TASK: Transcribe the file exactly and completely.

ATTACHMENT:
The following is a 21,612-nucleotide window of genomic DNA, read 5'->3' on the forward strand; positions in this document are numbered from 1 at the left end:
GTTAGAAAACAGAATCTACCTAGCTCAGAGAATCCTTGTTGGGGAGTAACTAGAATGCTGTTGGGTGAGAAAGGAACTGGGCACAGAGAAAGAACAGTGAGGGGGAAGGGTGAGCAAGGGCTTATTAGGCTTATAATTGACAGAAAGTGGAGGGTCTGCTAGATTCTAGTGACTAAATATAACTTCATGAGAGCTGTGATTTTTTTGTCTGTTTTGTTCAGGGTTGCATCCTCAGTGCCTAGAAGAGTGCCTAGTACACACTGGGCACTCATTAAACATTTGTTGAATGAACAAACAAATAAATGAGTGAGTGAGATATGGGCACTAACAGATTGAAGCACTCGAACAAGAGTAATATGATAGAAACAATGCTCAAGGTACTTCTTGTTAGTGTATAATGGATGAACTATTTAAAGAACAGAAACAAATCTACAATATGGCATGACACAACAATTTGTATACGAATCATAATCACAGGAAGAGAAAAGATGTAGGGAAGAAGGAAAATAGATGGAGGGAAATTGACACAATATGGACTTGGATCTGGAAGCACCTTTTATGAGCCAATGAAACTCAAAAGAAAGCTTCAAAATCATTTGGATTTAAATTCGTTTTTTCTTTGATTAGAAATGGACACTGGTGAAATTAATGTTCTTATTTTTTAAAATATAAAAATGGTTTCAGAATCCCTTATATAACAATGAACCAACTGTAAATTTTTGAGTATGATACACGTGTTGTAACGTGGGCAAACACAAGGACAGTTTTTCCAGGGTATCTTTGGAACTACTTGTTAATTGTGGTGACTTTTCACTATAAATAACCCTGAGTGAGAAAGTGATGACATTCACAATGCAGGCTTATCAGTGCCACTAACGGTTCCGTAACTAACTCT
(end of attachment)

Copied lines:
The following is a 21,612-nucleotide window of genomic DNA, read 5'->3' on the forward strand; positions in this document are numbered from 1 at the left end:
GTTAGAAAACAGAATCTACCTAGCTCAGAGAATCCTTGTTGGGGAGTAACTAGAATGCTGTTGGGTGAGAAAGGAACTGGGCACAGAGAAAGAACAGTGAGGGGGAAGGGTGAGCAAGGGCTTATTAGGCTTATAATTGACAGAAAGTGGAGGGTCTGCTAGATTCTAGTGACTAAATATAACTTCATGAGAGCTGTGATTTTTTTGTCTGTTTTGTTCAGGGTTGCATCCTCAGTGCCTAGAAGAGTGCCTAGTACACACTGGGCACTCATTAAACATTTGTTGAATGAACAAACAAATAAATGAGTGAGTGAGATATGGGCACTAACAGATTGAAGCACTCGAACAAGAGTAATATGATAGAAACAATGCTCAAGGTACTTCTTGTTAGTGTATAATGGATGAACTATTTAAAGAACAGAAACAAATCTACAATATGGCATGACACAACAATTTGTATACGAATCATAATCACAGGAAGAGAAAAGATGTAGGGAAGAAGGAAAATAGATGGAGGGAAATTGACACAATATGGACTTGGATCTGGAAGCACCTTTTATGAGCCAATGAAACTCAAAAGAAAGCTTCAAAATCATTTGGATTTAAATTCGTTTTTTCTTTGATTAGAAATGGACACTGGTGAAATTAATGTTCTTATTTTTTAAAATATAAAAATGGTTTCAGAATCCCTTATATAACAATGAACCAACTGTAAATTTTTGAGTATGATACACGTGTTGTAACGTGGGCAAACACAAGGACAGTTTTTCCAGGGTATCTTTGGAACTACTTGTTAATTGTGGTGACTTTTCACTATAAATAACCCTGAGTGAGAAAGTGATGACATTCACAATGCAGGCTTATCAGTGCCACTAACGGTTCCGTAACTAACTCT